I was never taught that slavery existed in the north. I was taught that it was a southern phenomenon, and this was reinforced by what my maternal grandmother remembered about her family’s past. She knew that before the Civil War, her southern ancestors had owned slaves in South Carolina, Georgia, Mississippi, Louisiana, and she deplored this.
In fact, of all my grandmother’s ancestors, I was certain, even proud, that at least her Connecticut and Massachusetts forebears, people from the heart of future Abolitionist territory, were free of contact with the “peculiar institution”. Yet a little digging unearthed a fact of which I had long been ignorant: even people from New England, from the heart of the future Abolitionist movement, owned slaves. As I was to find, my New England ancestors actually owned more slaves than my southern ones, and for a longer period of time, in a chain of enslavement forged a little over sixty years after Columbus “discovered” America in 1492.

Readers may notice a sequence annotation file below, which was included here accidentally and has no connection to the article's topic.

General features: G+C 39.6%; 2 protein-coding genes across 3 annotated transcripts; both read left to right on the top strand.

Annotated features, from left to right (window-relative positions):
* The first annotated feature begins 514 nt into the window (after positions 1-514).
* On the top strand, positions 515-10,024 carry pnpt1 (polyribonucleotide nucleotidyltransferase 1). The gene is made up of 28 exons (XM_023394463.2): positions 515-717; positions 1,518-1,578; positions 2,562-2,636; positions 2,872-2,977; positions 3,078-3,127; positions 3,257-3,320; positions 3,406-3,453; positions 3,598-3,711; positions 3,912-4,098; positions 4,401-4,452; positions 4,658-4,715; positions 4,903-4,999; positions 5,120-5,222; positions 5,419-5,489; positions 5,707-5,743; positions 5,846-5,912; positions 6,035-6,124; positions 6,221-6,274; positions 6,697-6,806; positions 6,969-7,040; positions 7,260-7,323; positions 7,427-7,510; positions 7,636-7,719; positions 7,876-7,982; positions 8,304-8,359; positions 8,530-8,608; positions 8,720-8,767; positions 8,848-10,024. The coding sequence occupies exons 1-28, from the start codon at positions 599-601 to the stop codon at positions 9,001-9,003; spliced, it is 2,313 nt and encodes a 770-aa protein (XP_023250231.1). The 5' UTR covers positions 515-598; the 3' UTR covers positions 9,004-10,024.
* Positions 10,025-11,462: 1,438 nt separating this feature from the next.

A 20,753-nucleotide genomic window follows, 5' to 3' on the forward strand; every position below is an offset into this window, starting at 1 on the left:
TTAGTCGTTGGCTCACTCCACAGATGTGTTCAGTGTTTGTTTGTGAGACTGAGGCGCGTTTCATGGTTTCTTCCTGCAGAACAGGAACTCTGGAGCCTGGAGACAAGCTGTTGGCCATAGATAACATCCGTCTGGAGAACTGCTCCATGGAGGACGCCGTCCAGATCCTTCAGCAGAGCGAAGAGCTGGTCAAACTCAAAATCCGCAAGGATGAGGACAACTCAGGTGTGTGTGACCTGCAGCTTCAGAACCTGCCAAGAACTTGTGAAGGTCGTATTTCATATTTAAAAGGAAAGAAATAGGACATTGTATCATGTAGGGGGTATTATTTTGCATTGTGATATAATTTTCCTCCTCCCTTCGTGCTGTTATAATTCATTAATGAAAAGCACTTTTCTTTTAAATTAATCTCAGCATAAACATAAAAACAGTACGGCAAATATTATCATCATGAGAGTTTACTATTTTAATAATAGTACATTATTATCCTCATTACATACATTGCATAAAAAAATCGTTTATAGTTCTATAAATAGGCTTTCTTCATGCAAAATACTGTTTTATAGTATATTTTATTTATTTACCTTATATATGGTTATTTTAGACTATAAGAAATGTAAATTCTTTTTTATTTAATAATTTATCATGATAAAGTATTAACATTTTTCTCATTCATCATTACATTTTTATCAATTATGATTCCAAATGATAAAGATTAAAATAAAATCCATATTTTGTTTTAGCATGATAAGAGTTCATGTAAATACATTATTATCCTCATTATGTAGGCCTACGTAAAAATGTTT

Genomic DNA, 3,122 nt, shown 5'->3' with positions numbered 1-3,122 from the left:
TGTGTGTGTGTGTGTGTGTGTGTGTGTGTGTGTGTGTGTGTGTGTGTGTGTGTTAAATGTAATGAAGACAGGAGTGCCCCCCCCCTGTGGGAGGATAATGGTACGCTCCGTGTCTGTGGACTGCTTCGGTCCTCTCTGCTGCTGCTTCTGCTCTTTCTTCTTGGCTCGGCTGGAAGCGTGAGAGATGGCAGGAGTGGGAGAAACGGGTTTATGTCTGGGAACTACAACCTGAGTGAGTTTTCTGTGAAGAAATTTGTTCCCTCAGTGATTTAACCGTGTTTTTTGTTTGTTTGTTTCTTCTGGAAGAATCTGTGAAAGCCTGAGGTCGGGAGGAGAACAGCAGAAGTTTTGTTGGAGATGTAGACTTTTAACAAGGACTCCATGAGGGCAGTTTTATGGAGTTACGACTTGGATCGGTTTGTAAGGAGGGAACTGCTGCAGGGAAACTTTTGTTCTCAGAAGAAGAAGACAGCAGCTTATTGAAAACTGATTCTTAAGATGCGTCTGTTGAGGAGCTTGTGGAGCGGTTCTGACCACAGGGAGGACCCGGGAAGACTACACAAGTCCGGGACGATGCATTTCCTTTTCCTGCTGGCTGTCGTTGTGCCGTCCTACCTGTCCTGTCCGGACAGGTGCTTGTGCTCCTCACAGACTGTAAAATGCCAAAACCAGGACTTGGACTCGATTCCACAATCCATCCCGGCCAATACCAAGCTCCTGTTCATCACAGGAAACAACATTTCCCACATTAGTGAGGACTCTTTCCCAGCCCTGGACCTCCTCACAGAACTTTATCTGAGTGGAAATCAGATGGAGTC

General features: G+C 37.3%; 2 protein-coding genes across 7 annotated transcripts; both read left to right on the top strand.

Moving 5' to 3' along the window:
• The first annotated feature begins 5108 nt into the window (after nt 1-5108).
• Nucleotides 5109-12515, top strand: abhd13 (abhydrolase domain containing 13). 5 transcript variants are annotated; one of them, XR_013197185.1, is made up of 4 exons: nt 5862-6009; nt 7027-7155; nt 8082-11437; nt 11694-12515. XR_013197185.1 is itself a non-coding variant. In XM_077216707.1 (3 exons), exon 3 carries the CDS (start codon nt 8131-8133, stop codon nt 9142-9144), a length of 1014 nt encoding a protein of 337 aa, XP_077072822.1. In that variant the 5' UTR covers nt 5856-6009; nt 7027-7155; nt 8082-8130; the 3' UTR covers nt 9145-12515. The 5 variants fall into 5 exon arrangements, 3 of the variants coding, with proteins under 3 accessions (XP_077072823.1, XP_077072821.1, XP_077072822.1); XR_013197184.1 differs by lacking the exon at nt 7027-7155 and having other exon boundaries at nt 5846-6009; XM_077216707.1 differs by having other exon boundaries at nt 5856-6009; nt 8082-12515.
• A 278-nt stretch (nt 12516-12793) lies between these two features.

As my friend Sandra Bridges pointed out to me recently, “It isn’t easy cleaning house, especially one as vast as yours…meeting ghosts good, and not so good….knowing you mirror your ancestors.” She encouraged me to “set the record straight.” I plan to do that in a book that records my journey through records, family history, and time as I paddle against the downward bloodstream of ancestry near and remote. It will be a book that takes a good long look in the mirror of genealogy and names truthfully what it finds there.